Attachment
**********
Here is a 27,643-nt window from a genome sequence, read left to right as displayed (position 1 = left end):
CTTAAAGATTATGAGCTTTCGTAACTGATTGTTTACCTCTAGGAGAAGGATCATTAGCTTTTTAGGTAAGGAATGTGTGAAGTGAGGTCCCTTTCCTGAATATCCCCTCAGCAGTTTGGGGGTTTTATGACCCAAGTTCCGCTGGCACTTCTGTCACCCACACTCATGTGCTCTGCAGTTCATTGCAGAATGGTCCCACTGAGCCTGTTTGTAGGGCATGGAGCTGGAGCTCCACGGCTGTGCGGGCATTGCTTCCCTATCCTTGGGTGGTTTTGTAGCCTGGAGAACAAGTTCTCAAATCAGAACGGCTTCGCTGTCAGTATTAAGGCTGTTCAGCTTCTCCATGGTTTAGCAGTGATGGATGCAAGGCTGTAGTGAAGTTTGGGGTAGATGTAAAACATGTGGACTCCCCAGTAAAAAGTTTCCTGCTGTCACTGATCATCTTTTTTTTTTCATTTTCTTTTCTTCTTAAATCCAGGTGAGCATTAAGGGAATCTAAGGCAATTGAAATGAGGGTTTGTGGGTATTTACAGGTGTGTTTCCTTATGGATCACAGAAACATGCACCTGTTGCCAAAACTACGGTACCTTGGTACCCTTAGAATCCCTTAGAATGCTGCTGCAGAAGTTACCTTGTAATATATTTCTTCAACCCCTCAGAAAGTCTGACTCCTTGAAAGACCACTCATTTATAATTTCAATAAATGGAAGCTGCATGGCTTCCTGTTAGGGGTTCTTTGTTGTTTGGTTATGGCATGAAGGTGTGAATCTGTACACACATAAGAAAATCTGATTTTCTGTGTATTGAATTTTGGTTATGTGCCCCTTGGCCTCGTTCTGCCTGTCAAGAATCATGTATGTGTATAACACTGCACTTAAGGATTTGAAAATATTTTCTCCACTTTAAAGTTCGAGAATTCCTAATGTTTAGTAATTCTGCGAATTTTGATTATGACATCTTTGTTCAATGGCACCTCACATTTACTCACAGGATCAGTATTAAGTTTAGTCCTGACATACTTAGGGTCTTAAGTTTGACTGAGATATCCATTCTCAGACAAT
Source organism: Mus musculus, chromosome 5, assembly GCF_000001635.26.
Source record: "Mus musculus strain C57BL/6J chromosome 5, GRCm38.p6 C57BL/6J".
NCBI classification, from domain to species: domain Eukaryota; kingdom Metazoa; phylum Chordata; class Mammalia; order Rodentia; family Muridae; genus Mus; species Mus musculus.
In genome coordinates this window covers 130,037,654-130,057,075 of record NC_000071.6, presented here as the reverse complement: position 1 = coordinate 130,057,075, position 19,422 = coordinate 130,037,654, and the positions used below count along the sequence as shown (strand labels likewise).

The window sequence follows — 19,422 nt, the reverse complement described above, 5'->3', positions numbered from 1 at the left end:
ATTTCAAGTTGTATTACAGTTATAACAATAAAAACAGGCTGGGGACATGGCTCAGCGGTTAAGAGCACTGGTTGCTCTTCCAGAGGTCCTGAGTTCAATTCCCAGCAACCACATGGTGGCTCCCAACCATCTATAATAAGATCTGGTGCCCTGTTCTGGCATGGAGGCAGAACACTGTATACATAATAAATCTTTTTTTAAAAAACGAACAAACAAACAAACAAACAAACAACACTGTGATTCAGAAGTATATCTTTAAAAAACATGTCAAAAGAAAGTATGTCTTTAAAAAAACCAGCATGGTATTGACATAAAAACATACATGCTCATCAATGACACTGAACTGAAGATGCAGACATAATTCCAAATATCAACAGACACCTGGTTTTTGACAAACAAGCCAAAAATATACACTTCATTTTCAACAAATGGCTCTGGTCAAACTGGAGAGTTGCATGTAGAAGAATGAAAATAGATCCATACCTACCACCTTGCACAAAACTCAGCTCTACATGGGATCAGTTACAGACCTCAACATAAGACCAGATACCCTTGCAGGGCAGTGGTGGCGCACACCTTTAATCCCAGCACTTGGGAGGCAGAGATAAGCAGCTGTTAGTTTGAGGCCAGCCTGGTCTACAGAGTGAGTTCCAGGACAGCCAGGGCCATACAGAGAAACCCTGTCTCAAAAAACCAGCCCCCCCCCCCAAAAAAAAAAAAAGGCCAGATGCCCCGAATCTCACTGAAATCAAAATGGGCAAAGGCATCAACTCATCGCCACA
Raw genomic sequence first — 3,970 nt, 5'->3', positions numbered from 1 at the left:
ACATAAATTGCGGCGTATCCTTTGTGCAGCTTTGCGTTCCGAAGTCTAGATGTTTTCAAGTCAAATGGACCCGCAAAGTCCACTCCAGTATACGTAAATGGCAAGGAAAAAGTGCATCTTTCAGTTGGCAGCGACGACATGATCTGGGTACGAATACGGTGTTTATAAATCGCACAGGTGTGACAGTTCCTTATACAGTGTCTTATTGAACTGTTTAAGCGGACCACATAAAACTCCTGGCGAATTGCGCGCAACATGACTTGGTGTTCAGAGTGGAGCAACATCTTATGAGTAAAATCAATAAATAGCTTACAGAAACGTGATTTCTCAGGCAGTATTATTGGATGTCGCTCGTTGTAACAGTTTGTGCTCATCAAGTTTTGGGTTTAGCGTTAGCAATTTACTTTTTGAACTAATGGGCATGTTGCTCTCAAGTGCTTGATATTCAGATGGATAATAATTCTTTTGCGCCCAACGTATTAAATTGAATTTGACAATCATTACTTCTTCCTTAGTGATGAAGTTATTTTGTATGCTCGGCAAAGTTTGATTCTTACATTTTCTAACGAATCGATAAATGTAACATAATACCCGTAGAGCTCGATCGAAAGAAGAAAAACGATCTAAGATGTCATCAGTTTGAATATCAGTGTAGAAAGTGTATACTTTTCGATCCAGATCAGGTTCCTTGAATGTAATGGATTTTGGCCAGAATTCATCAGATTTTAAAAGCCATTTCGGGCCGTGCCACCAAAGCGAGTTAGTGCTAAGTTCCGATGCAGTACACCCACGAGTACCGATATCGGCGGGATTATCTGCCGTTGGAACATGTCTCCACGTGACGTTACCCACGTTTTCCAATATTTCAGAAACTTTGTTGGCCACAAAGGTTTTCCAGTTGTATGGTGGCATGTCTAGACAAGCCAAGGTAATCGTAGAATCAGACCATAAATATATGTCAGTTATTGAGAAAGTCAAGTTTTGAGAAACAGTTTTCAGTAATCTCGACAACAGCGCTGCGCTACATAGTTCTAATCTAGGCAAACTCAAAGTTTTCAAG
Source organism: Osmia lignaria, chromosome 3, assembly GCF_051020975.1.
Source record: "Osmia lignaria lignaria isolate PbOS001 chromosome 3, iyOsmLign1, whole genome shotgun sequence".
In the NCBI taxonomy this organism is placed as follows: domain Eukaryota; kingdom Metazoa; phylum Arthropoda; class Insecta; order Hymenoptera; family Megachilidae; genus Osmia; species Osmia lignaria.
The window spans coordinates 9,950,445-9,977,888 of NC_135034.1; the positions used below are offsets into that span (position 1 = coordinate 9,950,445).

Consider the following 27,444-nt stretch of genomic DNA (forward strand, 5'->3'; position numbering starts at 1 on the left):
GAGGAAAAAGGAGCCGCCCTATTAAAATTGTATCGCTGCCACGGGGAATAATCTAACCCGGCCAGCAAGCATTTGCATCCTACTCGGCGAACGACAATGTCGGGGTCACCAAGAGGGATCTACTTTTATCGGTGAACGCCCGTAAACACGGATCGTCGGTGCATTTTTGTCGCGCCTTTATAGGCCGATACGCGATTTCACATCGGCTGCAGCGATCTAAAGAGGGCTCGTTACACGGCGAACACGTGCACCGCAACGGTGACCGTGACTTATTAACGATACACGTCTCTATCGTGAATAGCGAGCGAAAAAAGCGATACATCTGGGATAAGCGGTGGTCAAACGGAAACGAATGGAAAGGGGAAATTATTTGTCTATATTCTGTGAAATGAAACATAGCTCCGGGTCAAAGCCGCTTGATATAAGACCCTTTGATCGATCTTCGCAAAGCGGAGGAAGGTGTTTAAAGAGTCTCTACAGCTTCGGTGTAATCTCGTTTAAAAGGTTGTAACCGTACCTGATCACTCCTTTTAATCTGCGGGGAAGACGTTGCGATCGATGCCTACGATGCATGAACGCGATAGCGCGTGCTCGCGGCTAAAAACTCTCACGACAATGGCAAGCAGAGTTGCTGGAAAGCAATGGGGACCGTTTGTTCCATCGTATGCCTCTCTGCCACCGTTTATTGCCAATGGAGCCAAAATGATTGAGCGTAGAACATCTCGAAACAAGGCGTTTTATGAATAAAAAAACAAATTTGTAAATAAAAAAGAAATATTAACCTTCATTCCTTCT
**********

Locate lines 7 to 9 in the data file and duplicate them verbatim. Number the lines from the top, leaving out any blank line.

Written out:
The window sequence follows — 19,422 nt, the reverse complement described above, 5'->3', positions numbered from 1 at the left end:
ATTTCAAGTTGTATTACAGTTATAACAATAAAAACAGGCTGGGGACATGGCTCAGCGGTTAAGAGCACTGGTTGCTCTTCCAGAGGTCCTGAGTTCAATTCCCAGCAACCACATGGTGGCTCCCAACCATCTATAATAAGATCTGGTGCCCTGTTCTGGCATGGAGGCAGAACACTGTATACATAATAAATCTTTTTTTAAAAAACGAACAAACAAACAAACAAACAAACAACACTGTGATTCAGAAGTATATCTTTAAAAAACATGTCAAAAGAAAGTATGTCTTTAAAAAAACCAGCATGGTATTGACATAAAAACATACATGCTCATCAATGACACTGAACTGAAGATGCAGACATAATTCCAAATATCAACAGACACCTGGTTTTTGACAAACAAGCCAAAAATATACACTTCATTTTCAACAAATGGCTCTGGTCAAACTGGAGAGTTGCATGTAGAAGAATGAAAATAGATCCATACCTACCACCTTGCACAAAACTCAGCTCTACATGGGATCAGTTACAGACCTCAACATAAGACCAGATACCCTTGCAGGGCAGTGGTGGCGCACACCTTTAATCCCAGCACTTGGGAGGCAGAGATAAGCAGCTGTTAGTTTGAGGCCAGCCTGGTCTACAGAGTGAGTTCCAGGACAGCCAGGGCCATACAGAGAAACCCTGTCTCAAAAAACCAGCCCCCCCCCCCAAAAAAAAAAAAAGGCCAGATGCCCCGAATCTCACTGAAATCAAAATGGGCAAAGGCATCAACTCATCGCCACA
Raw genomic sequence first — 3,970 nt, 5'->3', positions numbered from 1 at the left: